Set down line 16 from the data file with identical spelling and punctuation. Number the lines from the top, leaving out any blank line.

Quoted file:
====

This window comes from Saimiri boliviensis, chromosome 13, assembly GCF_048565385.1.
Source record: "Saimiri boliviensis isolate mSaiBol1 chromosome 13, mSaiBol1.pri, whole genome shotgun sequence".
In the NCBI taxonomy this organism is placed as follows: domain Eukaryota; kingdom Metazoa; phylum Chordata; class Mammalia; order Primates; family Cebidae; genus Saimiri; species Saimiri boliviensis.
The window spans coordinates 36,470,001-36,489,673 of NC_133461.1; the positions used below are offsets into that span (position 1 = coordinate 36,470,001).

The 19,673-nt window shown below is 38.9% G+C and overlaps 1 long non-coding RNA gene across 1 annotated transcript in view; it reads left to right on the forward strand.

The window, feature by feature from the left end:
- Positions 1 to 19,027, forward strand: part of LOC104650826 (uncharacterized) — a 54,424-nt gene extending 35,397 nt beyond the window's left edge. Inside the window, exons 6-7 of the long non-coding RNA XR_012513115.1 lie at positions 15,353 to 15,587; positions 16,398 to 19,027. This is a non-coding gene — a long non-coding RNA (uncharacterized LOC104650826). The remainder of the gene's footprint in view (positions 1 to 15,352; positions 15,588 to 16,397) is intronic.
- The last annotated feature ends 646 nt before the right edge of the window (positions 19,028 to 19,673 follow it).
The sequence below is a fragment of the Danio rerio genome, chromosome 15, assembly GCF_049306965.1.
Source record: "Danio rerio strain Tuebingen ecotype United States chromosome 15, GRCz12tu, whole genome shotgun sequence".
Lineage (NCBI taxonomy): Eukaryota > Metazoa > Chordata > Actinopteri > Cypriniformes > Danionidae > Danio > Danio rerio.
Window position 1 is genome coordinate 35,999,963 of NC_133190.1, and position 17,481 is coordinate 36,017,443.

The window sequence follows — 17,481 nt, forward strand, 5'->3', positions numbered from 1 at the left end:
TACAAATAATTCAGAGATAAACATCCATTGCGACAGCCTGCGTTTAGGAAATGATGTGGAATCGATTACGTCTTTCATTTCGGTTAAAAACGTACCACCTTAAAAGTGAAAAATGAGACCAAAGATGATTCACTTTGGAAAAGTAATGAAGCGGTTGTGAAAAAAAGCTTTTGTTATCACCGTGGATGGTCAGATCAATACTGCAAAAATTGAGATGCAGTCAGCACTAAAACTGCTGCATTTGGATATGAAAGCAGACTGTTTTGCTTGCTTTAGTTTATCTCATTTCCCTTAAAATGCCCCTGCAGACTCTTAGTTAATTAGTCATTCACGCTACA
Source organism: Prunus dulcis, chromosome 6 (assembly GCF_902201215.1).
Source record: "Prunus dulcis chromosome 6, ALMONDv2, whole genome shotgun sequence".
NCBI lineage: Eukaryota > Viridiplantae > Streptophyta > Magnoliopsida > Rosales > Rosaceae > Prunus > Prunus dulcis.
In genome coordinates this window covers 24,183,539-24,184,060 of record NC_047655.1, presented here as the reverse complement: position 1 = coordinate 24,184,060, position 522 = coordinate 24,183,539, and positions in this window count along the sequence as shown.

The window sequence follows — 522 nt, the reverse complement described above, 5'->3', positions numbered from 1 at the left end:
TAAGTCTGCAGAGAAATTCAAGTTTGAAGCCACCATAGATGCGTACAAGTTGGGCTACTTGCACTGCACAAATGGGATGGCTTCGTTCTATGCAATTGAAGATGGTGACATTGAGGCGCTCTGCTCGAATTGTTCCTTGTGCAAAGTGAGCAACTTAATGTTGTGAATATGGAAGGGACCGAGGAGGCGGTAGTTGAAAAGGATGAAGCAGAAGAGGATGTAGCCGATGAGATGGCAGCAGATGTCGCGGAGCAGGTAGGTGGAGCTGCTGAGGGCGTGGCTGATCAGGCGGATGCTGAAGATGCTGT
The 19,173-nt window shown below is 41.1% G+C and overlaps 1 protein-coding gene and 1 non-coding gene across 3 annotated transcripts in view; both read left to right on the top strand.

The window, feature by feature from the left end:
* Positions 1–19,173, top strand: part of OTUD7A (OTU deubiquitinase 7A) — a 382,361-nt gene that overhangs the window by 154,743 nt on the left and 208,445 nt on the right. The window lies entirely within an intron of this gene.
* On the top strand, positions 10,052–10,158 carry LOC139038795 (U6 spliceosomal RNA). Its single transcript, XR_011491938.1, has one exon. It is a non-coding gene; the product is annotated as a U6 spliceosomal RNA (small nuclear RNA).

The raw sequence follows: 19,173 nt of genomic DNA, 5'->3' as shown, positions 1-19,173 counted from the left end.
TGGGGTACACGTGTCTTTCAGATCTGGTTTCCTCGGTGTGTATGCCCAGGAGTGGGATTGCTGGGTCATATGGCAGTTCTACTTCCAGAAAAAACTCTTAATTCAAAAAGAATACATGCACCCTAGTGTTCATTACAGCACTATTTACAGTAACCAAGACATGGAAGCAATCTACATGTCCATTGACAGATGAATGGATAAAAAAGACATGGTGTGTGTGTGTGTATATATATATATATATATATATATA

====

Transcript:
Source record: "Prunus dulcis chromosome 6, ALMONDv2, whole genome shotgun sequence".